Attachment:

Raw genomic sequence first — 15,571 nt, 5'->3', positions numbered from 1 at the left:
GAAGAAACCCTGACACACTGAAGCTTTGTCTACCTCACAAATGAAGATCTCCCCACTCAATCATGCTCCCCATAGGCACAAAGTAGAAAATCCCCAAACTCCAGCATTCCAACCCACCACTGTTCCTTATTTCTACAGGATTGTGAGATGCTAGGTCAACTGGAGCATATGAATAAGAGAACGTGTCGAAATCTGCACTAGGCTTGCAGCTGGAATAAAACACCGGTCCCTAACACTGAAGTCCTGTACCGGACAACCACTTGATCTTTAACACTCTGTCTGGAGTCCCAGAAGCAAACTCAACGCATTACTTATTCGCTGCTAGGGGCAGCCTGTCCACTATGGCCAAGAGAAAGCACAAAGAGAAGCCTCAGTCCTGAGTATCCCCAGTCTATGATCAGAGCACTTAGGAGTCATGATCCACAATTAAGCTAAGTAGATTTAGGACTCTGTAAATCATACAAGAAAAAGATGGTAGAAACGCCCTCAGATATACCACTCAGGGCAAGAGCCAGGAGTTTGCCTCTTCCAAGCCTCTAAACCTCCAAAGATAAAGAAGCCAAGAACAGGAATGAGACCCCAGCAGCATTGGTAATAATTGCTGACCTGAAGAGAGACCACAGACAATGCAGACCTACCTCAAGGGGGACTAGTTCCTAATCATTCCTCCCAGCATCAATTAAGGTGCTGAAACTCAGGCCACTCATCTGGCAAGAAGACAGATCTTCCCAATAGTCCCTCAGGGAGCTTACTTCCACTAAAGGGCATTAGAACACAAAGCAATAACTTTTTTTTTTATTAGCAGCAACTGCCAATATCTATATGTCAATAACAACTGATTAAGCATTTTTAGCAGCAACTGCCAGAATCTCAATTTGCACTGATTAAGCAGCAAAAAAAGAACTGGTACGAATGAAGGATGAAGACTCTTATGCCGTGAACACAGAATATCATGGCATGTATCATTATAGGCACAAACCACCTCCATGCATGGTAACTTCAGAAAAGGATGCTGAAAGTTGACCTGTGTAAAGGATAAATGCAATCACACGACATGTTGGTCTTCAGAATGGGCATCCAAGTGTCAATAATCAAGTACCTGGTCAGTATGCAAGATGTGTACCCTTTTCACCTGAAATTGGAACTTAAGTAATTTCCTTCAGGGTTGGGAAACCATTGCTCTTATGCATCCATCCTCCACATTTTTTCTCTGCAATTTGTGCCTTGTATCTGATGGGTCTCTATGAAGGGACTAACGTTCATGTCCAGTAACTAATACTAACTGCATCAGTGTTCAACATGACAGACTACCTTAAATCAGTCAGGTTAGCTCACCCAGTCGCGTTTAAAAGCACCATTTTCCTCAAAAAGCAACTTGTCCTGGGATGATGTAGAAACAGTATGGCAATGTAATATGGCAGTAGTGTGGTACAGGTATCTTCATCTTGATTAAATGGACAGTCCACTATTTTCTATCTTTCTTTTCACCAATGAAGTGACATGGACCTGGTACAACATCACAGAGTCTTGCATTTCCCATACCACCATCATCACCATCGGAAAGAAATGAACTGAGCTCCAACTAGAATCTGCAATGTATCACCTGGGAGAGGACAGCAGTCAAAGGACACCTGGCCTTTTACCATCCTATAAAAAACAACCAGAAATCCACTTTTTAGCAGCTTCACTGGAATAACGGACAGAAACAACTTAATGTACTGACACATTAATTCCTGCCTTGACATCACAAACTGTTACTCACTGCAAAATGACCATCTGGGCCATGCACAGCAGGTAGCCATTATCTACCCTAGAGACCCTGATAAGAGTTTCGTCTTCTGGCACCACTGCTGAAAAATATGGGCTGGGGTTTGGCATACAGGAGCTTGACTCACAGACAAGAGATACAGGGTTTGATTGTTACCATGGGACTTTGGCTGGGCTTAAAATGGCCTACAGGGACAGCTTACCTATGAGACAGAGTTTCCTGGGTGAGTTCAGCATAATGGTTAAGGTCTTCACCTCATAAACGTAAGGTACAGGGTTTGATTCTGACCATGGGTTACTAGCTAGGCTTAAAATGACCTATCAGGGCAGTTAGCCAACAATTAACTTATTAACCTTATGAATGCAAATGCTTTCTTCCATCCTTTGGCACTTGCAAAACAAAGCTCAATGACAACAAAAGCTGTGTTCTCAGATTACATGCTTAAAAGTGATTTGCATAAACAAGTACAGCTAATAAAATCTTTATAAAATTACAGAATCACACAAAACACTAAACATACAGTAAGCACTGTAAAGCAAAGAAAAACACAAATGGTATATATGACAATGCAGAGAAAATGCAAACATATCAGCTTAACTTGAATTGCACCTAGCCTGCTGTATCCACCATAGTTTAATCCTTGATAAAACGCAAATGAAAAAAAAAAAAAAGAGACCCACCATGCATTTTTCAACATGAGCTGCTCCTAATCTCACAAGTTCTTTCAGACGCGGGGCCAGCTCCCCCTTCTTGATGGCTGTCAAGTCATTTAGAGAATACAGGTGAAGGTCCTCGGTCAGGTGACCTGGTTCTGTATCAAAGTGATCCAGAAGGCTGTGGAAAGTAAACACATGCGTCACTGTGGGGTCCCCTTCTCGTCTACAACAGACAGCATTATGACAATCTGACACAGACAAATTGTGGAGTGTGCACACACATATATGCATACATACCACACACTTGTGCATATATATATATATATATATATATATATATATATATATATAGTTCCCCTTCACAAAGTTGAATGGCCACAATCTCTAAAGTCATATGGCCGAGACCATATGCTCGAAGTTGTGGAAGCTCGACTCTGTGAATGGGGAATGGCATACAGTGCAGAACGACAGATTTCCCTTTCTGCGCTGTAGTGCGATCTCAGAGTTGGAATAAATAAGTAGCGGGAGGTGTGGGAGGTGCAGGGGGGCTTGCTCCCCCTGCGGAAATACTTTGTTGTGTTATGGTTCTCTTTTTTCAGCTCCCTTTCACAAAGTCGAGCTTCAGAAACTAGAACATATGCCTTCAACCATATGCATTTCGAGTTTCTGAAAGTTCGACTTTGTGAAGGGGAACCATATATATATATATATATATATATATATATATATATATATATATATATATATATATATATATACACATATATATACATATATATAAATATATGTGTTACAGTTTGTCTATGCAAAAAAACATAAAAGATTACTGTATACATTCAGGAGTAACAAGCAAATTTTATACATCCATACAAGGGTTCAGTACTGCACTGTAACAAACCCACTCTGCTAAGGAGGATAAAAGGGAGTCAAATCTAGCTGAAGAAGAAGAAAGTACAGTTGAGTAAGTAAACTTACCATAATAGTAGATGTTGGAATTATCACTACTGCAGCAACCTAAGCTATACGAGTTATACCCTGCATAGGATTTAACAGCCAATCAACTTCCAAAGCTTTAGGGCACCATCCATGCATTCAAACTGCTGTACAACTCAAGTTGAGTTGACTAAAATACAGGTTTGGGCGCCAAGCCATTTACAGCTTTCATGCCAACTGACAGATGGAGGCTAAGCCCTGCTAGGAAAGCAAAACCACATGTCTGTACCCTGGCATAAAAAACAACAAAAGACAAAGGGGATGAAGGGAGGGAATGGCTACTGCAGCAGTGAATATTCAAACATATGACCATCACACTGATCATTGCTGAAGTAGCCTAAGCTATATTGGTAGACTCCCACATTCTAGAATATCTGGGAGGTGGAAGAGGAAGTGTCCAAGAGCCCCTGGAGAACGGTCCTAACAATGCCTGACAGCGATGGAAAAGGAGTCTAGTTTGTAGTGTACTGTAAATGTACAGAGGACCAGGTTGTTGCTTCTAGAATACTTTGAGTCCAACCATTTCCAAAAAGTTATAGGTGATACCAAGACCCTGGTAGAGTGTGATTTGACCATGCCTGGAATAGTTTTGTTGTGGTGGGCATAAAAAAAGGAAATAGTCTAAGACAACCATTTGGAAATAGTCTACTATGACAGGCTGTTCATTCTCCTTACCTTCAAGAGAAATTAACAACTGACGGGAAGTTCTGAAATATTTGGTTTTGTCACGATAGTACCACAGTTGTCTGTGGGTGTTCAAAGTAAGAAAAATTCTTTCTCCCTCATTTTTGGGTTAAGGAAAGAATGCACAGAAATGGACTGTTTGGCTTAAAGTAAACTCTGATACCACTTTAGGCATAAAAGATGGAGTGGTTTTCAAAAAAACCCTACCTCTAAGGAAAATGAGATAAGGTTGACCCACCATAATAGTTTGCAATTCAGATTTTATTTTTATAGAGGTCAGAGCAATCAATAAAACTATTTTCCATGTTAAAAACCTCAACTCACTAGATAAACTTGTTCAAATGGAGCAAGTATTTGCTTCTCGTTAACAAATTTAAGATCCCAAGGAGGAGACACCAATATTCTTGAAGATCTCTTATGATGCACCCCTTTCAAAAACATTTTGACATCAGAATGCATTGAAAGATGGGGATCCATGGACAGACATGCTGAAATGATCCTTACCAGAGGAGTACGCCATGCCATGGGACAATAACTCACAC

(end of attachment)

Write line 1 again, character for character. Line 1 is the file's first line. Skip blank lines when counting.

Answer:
Raw genomic sequence first — 15,571 nt, 5'->3', positions numbered from 1 at the left: